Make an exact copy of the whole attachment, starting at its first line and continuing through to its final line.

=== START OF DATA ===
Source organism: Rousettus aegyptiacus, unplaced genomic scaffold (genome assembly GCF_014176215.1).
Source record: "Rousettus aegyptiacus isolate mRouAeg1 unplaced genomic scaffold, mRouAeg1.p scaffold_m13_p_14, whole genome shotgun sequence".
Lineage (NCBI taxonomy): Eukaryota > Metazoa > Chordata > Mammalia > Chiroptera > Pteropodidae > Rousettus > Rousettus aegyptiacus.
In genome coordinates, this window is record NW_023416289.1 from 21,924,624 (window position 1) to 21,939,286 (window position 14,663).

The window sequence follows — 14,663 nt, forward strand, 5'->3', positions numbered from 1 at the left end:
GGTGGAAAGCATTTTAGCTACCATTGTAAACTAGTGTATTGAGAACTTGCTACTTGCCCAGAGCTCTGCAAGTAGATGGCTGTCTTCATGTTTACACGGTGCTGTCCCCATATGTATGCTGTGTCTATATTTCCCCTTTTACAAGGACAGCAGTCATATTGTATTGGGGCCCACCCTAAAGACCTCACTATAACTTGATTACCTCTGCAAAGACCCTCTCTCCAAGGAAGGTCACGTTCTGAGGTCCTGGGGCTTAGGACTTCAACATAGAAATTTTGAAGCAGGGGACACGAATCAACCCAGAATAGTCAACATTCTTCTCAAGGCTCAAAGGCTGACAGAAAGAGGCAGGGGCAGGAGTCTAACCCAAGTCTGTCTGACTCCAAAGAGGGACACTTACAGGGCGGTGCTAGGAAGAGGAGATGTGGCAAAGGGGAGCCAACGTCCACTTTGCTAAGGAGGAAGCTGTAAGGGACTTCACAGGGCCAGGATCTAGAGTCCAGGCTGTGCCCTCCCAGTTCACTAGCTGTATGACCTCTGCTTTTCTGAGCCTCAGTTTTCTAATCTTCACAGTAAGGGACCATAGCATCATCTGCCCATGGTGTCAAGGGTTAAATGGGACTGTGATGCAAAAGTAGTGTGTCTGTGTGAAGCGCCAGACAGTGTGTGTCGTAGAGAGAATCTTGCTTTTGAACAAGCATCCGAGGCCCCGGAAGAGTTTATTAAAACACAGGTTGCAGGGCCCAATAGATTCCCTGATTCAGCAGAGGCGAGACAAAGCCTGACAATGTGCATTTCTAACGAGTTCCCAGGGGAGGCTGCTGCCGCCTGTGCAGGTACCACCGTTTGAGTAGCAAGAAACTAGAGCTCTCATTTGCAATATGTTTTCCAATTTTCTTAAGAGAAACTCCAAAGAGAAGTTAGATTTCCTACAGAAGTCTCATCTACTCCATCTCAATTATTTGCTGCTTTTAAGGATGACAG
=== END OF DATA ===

Source organism: Rousettus aegyptiacus, unplaced genomic scaffold (genome assembly GCF_014176215.1).
Source record: "Rousettus aegyptiacus isolate mRouAeg1 unplaced genomic scaffold, mRouAeg1.p scaffold_m13_p_14, whole genome shotgun sequence".
Lineage (NCBI taxonomy): Eukaryota > Metazoa > Chordata > Mammalia > Chiroptera > Pteropodidae > Rousettus > Rousettus aegyptiacus.
In genome coordinates, this window is record NW_023416289.1 from 21,924,624 (window position 1) to 21,939,286 (window position 14,663).

The window sequence follows — 14,663 nt, forward strand, 5'->3', positions numbered from 1 at the left end:
GGTGGAAAGCATTTTAGCTACCATTGTAAACTAGTGTATTGAGAACTTGCTACTTGCCCAGAGCTCTGCAAGTAGATGGCTGTCTTCATGTTTACACGGTGCTGTCCCCATATGTATGCTGTGTCTATATTTCCCCTTTTACAAGGACAGCAGTCATATTGTATTGGGGCCCACCCTAAAGACCTCACTATAACTTGATTACCTCTGCAAAGACCCTCTCTCCAAGGAAGGTCACGTTCTGAGGTCCTGGGGCTTAGGACTTCAACATAGAAATTTTGAAGCAGGGGACACGAATCAACCCAGAATAGTCAACATTCTTCTCAAGGCTCAAAGGCTGACAGAAAGAGGCAGGGGCAGGAGTCTAACCCAAGTCTGTCTGACTCCAAAGAGGGACACTTACAGGGCGGTGCTAGGAAGAGGAGATGTGGCAAAGGGGAGCCAACGTCCACTTTGCTAAGGAGGAAGCTGTAAGGGACTTCACAGGGCCAGGATCTAGAGTCCAGGCTGTGCCCTCCCAGTTCACTAGCTGTATGACCTCTGCTTTTCTGAGCCTCAGTTTTCTAATCTTCACAGTAAGGGACCATAGCATCATCTGCCCATGGTGTCAAGGGTTAAATGGGACTGTGATGCAAAAGTAGTGTGTCTGTGTGAAGCGCCAGACAGTGTGTGTCGTAGAGAGAATCTTGCTTTTGAACAAGCATCCGAGGCCCCGGAAGAGTTTATTAAAACACAGGTTGCAGGGCCCAATAGATTCCCTGATTCAGCAGAGGCGAGACAAAGCCTGACAATGTGCATTTCTAACGAGTTCCCAGGGGAGGCTGCTGCCGCCTGTGCAGGTACCACCGTTTGAGTAGCAAGAAACTAGAGCTCTCATTTGCAATATGTTTTCCAATTTTCTTAAGAGAAACTCCAAAGAGAAGTTAGATTTCCTACAGAAGTCTCATCTACTCCATCTCAATTATTTGCTGCTTTTAAGGATGACAG